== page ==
Hey there, Spoonies. So, as full time sick-people, we spend a TON of time waiting around for doctor’s appointments and then being disappointed by a 10 minute ordeal that didn’t answer a single one of our questions.
Unless you’re seeing a very thorough specialist or a kindhearted naturopath who has set aside two hours for your appointment, then you usually only get 15 minutes of face-to-face time with your doctor. Yes, the system sucks, but there are some tips and tricks I’ve learned to help make my appointments more efficient. So, here are some ways that you can get the most out of your next medical appointment:
1. Be proactive & prepared:
There’s nothing worse than walking out of an appointment and realizing that your doctor didn’t answer any of the questions you had. We can’t blame it all on the doctor, though. Here are some ways to up your efficiency game at the doctors:
- Write down your top 5 questions in advance and bring the paper with you. Think to yourself “what questions do I need answered in order to feel like this appointment was a success?” and make sure they get answered before your doc runs out the door.
- If you have a long or complicated history of illness, make a timeline marking any major events that are relevant. For example, my mom made a timeline of my whole life from birth to age 20 (because I had life-long health problems), and she marked some major events like a car wreck, a broken bone, emotional traumas, the year I had viral infections like mono, and the years that certain major symptoms started. (Shout-out to my Mom!)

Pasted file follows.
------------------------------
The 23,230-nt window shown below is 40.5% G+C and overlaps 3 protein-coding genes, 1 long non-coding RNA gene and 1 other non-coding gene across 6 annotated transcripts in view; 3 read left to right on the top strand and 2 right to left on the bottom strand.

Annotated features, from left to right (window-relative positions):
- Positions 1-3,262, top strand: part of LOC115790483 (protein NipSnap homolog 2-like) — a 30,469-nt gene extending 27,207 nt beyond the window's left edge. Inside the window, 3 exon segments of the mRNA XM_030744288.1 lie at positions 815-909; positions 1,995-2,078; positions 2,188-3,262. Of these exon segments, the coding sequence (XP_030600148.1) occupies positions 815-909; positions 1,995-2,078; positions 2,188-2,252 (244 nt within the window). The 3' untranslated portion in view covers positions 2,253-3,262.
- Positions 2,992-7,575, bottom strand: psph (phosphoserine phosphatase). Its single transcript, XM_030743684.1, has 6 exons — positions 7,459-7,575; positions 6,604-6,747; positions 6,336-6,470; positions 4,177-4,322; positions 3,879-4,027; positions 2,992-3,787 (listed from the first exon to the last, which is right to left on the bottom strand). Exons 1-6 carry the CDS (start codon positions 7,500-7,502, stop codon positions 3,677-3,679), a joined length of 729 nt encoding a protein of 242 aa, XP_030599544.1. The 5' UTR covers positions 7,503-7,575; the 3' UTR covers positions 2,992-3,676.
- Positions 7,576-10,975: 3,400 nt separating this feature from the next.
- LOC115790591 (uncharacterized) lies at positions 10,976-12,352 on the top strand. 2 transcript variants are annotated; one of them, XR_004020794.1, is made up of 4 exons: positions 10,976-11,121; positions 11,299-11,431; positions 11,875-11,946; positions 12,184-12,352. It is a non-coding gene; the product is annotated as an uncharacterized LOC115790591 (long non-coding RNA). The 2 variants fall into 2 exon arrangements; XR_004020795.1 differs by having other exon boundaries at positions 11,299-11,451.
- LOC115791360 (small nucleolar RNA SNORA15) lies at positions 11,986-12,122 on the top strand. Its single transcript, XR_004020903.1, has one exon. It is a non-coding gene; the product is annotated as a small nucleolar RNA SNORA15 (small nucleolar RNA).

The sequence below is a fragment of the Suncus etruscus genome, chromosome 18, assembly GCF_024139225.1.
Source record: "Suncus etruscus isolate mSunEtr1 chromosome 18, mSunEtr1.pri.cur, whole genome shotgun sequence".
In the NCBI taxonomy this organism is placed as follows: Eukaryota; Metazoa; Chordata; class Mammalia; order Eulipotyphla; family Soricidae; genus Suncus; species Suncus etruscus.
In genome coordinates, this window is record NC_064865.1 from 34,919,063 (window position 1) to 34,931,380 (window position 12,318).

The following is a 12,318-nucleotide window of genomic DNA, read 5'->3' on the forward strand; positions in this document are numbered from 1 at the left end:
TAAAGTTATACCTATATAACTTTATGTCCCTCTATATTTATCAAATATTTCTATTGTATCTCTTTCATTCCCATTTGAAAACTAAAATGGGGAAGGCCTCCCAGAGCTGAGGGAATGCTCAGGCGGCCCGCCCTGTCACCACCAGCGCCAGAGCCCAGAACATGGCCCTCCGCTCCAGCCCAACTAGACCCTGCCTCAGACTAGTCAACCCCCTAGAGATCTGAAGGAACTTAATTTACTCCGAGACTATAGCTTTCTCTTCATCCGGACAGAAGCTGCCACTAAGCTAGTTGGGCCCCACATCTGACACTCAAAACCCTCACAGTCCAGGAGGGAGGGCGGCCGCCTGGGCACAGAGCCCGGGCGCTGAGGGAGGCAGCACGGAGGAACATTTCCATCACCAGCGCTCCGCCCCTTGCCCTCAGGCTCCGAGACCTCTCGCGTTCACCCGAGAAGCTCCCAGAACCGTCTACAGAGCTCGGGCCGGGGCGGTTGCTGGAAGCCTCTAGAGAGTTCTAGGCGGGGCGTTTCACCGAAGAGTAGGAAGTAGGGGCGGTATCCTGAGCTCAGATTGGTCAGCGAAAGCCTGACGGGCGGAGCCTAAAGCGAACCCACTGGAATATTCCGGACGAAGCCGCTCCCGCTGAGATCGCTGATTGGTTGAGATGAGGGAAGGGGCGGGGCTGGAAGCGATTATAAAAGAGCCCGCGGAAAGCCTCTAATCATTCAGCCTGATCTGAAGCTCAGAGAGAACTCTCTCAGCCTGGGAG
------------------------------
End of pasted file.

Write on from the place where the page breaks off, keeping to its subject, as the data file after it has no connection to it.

- If you have widespread body pain, draw a body diagram of where your pain is and be specific about level of pain in each place (some intake paperwork has a diagram like this already on it, but if they don’t just make your own.)
2. Understand the lingo:
There are certain terms and scales that doctors use to describe your symptoms and pain levels. The rough thing is, they don’t usually let the patients in on these details and saying one wrong thing can land you with a misdiagnosis or a lack of proper help.
Recently, I saw a post from a fellow blogger about how to personalize your pain scale and it made me realize how distorted our understanding of pain can be, because as Spoonies, we are used to being in pain so often that we may not even notice it anymore!
But we need to realize that continual PAIN IS NOT NORMAL! When a healthy person might write down that their headache is a level 6 on the pain scale, a Spoonie who has chronic migraine might write down that her pain feels like a 2. Comparatively to her horrible migraine attacks, this headache might be a 2, but compared to a healthy body, it’s at least a 6 if not higher! Because we normalize our pain and exhaustion, we often shoot ourselves in the foot by underexaggerating our pain at the doctor’s office. So here are some tips:
- I know it’s hard, but try to imagine what it would be like to be pain-free (it seems impossible, right?) and then compare your pain level to that when using the 1-10 scale.
- Don’t be afraid that the doc will think you’re overexaggerating your symptoms, and be honest with him. If you feel so horrible that you want to cry, then cry a little. It’s amazing how far a few, honest tears can go during an appointment. It can help doctors see you as a real, suffering person, and not just another number on a page. A note of warning from personal experience: a few glistening tears is good, but don’t let yourself get hysterical or they might think you’re crazy. Just saying.
- Also, make sure to describe your pain and other symptoms in detail
- When describing pain, use words like: shooting, aching, gnawing, cramping, hot/burning, tingling, or stabbing. Just saying “it hurts really bad” doesn’t give the doctor enough information.
- When describing other symptoms, get specific: there is a difference between “fatigue,” “sleepiness,” and “weakness.” Figure out which word(s) best describes your problem and write them down to help you remember.